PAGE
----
And she did nothing but excel. All through her school years, the left-handed violinist impressed everyone who heard her play. Scholarships were mounting for the young prodigy. The soloist was making a name for herself. But there was concern about whether the profession would be as kind to her.
Recitals were easy for Mary, as her poise and grace on the stage were beyond her years. It didn't matter if a representative from the Philadelphia Philharmonic or other musical dignitaries came to see the prodigy. Mary was there for her music. Even when she overheard one such dignitary comment to another, "She plays over the bridge; she'll never be able to fit into an orchestra," it didn't sway her from her love. So when her future mentor came to her after one such recital and told her, "I don't care how you play, there is always a place for your talent in our profession," it almost seemed secondary. Mary would always have her music.
When he was a child, Joe was pure boy, through and through. He loved the mud and bugs and cars! Oh, cars! He admired them, played with them, crashed them, fixed them. If it had a motor and four wheels, it caught Joe's attention. Fortunately his childhood nickname, "Crash," didn't follow him when he got his driver's license. The only thing Joe loved more than cars was his mother. She would scoop him up in her arms when he'd earned his nickname and bandage his scrapes. Then she would kiss him on his forehead and send him out to confront the usual dangers of boyhood, only to heal him when he returned. His rambunctious attitude would take him far in the world of sports.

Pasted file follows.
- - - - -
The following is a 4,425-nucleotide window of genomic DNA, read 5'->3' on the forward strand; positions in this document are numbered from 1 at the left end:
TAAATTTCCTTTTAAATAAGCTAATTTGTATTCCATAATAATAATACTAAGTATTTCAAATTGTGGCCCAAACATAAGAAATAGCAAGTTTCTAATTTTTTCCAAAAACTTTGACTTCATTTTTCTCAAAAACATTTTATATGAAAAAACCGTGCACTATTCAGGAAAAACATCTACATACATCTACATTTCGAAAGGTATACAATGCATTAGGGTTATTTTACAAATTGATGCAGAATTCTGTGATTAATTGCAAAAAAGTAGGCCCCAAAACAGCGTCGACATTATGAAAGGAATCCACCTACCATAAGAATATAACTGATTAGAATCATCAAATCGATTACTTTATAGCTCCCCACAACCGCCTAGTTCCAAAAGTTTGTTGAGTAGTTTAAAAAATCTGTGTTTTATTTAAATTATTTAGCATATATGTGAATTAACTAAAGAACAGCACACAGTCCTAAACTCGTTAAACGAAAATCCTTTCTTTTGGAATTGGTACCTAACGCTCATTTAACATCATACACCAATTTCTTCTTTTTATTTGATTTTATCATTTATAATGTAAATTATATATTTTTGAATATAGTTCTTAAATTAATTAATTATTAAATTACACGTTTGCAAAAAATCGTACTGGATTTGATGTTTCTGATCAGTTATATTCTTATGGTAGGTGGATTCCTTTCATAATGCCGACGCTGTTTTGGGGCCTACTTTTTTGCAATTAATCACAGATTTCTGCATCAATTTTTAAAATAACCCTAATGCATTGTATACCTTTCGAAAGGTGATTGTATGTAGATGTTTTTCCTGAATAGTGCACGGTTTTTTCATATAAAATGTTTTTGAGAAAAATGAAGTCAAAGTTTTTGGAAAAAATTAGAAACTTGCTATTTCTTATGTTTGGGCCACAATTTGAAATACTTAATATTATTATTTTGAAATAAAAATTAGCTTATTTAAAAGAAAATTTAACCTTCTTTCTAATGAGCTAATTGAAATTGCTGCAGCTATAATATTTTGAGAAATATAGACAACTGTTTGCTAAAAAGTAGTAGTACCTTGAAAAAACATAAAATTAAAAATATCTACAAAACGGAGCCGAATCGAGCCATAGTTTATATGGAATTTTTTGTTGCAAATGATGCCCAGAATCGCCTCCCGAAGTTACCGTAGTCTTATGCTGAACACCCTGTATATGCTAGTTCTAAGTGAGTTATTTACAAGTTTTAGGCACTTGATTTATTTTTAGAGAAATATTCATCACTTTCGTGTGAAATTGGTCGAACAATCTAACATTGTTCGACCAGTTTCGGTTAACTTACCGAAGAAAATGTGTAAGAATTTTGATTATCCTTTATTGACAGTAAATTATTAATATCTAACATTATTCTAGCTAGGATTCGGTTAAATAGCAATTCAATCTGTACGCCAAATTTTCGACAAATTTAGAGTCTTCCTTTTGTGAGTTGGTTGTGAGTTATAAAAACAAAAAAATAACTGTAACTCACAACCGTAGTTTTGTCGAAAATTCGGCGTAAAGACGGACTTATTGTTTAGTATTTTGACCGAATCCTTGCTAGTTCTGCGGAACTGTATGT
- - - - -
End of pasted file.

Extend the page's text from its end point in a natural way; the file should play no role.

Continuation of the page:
He learned a strong sense of fairness from his mother and never tolerated a bully who preyed on those less talented, on either the playground or any organized field of play. That quality caught the eye of many coaches with whom Joe came into contact, as he not only impressed them with his physical capabilities but also with his sense of teamwork and leadership. He made everyone around him better at their respective duties. Even his privileged friend Adam had to respect the integrity Joe displayed at such a young age, whether or not Adam was the target of Joe's sense of fairness.
The specific sport didn't matter to Joe; he excelled at anything he tried. The trophies just kept on coming and then came the scholarships with all the accolades. But Joe was no simple jock; he was smart. Maybe not as smart as his friend Cowboy; no one was. But Joe was smart enough to use his physical attributes on the field to put him in a position to use his head to see the patterns that were developing on the field of play and capitalize on any situation in order to win. He could carry a team on his broad shoulders.
Joe's achievements resulted in full athletic scholarship offers from several schools. The national press was even beginning to notice his accomplishments. But, although he tried, he never fully recovered from the reconstruction of his knee. His attempt to play again ended in a second operation and years of pain. The press called it a shame to lose such a talent to injury and then moved on to extend its praise to the next athlete in line for greatness.